By Harry Welty
I used to have a southern accent. I didn’t say
“ya’ll” or anything like that because I was from
All of the students in North Mankato Junior High had attended the same elementary school the previous year and I was the only new kid. The seventh grade’s social elite was already clearly established. One particular alpha male carried himself with an assurance that was guaranteed to keep popular girls hanging around his locker. This was John.
I happened to sit in front of John in English. A week or so after school started I turned around to collect the homework that our row was passing forward to turn in. I don’t think I did anything to provoke John while I waited for him to pass me the papers. Nonetheless, he narrowed his eyes and challenged me with cool arrogance. “You wanna fight me?”
“Sure,” I lied, hoping and praying that he was just
pulling my leg. The code of junior high bravado required the answer I had given
John. He wasn’t kidding. I took a mental gulp and asked him where and when we
should meet. “At seven tonight. Under the traffic light at Range and
After dinner I casually told my Mother that I had to go.
Puzzled, she asked me why. “Because I have to go fight a guy,” Mom didn’t
argue with me and I don’t recall her asking me a lot of questions. I knew she
felt helpless in the face of this adolescent stupidity. She couldn’t even
defer to my Father for guidance. He was still working back in
It was dusk when I rounded the corner heading for the light at the appointed intersection. A gang of nine or ten guys were chasing around under the light. I’d have to fight John with a crowd to cheer him on or maybe worse.
“Is John here?” I asked as I drew near.
“No,” one of the guys replied. “I think I saw him
down by Range and
“OK, Thanks,” I replied, and began walking the two blocks toward the neighborhood store. But John wasn’t there either. He was just taking his sweet time. I was sure that he would be back with the gang by the time I walked back.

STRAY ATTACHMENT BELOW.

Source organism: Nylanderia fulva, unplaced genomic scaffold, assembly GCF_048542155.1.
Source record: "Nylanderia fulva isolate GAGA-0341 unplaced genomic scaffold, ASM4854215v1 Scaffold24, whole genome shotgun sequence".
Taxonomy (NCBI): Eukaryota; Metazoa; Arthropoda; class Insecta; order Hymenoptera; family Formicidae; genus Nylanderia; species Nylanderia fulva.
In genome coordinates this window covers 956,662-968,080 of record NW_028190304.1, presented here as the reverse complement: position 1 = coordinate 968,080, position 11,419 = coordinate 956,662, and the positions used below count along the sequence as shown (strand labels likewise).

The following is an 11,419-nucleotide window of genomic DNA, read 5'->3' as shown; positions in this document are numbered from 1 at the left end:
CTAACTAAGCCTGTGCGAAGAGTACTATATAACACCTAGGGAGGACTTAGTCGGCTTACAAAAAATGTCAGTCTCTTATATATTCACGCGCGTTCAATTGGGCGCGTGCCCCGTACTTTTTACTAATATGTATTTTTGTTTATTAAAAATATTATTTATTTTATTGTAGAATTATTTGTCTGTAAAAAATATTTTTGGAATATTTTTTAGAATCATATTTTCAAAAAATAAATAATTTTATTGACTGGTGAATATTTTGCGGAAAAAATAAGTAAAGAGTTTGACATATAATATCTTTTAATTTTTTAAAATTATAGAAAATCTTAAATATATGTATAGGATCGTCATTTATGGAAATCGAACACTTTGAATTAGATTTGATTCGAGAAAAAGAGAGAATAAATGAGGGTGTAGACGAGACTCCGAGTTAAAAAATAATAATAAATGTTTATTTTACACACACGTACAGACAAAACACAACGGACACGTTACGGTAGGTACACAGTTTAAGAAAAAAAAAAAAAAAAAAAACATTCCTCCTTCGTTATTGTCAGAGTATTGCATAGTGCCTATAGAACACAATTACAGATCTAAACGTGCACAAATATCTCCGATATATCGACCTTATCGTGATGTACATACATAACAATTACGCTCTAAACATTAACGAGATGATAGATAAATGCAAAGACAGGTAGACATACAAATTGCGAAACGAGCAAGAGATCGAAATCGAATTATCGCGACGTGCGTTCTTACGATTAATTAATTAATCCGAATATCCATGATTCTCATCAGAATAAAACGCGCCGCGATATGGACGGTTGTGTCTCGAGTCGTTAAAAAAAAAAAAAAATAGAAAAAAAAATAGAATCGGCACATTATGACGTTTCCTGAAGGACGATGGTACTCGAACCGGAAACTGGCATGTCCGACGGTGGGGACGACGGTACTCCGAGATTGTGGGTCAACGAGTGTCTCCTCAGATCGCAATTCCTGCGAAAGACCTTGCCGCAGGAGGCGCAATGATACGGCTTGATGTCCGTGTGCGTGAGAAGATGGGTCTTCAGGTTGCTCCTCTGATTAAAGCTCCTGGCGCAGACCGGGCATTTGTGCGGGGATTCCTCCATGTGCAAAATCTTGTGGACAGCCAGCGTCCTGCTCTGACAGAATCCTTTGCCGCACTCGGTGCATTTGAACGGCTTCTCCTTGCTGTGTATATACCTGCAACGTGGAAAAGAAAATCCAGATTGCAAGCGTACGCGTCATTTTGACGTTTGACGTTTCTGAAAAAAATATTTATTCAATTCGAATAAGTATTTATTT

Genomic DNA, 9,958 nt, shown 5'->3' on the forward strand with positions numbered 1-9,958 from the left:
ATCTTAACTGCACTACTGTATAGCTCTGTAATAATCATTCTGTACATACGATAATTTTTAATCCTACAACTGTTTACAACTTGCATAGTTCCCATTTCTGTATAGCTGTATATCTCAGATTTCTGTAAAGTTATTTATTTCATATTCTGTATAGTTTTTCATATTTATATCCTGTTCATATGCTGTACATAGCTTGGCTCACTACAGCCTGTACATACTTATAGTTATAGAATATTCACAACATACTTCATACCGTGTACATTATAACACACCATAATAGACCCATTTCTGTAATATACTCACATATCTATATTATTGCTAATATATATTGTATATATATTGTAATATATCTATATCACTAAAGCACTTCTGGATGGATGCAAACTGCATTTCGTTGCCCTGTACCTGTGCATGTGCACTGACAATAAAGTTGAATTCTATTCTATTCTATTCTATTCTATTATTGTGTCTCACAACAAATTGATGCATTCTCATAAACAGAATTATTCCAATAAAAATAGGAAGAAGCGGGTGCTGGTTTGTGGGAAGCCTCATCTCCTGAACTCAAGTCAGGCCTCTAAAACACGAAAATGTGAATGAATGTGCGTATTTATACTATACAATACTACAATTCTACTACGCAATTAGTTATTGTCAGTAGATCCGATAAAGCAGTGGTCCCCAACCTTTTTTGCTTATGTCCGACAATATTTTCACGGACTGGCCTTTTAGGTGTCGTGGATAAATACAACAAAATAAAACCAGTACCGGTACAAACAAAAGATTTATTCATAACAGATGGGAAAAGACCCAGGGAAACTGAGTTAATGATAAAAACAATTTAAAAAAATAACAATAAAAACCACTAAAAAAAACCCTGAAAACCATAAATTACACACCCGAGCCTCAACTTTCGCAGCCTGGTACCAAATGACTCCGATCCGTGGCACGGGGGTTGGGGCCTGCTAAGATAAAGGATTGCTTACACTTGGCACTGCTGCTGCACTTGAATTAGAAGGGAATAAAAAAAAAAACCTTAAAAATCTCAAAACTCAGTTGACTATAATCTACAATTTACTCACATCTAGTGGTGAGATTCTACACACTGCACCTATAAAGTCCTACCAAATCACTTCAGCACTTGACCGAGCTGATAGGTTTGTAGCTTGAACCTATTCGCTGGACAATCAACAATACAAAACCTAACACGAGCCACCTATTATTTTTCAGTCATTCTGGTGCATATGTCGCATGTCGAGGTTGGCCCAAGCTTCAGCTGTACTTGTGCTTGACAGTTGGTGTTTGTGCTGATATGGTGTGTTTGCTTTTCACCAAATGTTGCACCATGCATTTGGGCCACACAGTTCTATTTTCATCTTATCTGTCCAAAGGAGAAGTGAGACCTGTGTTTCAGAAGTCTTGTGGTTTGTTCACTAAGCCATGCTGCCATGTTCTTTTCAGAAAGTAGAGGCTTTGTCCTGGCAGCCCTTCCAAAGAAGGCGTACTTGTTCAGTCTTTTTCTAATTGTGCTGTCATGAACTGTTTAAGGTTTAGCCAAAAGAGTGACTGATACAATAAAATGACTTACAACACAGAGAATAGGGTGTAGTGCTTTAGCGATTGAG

“What do you want John for?” Wayne Schultz asked me after my return.
“John and I are supposed to have a fight.” I said as nonchalantly as I could.
“Well, you can fight me instead,”
Wayne and I began circling. In an instant the gang circled
us in turn and began cheering for
I was reluctant to throw a punch.
I’d never been in a real fight before. I knew about punch drunks whose
brains had turned to mush in the boxing ring. I had no desire to do such damage
to anybody. Fortunately, Wayne and I didn’t come to blows. Instead, Wayne and
I closed on each other and locked our arms around each other’s head. We “wrassled.”
(I was from
One of the gang, Donny, who would later be imprisoned for
attempted rape, began kicking me in the butt while my upper body was otherwise
engaged. I’m pretty sure he was aiming for something else. I did my best to
keep my balance as
At some unspoken cue, Wayne and I unclenched while we were
both still standing. Our “fight” was over. “Aw, you woulda beat John
Rarely have I felt such gratitude to anyone as I felt for
Wayne Schultz that night. Neither of us were winners. Neither of us were losers.
I pray that if we should come to blows in
Harry Welty is a
small time politician who lets it all hang out at: www.snowbizz.com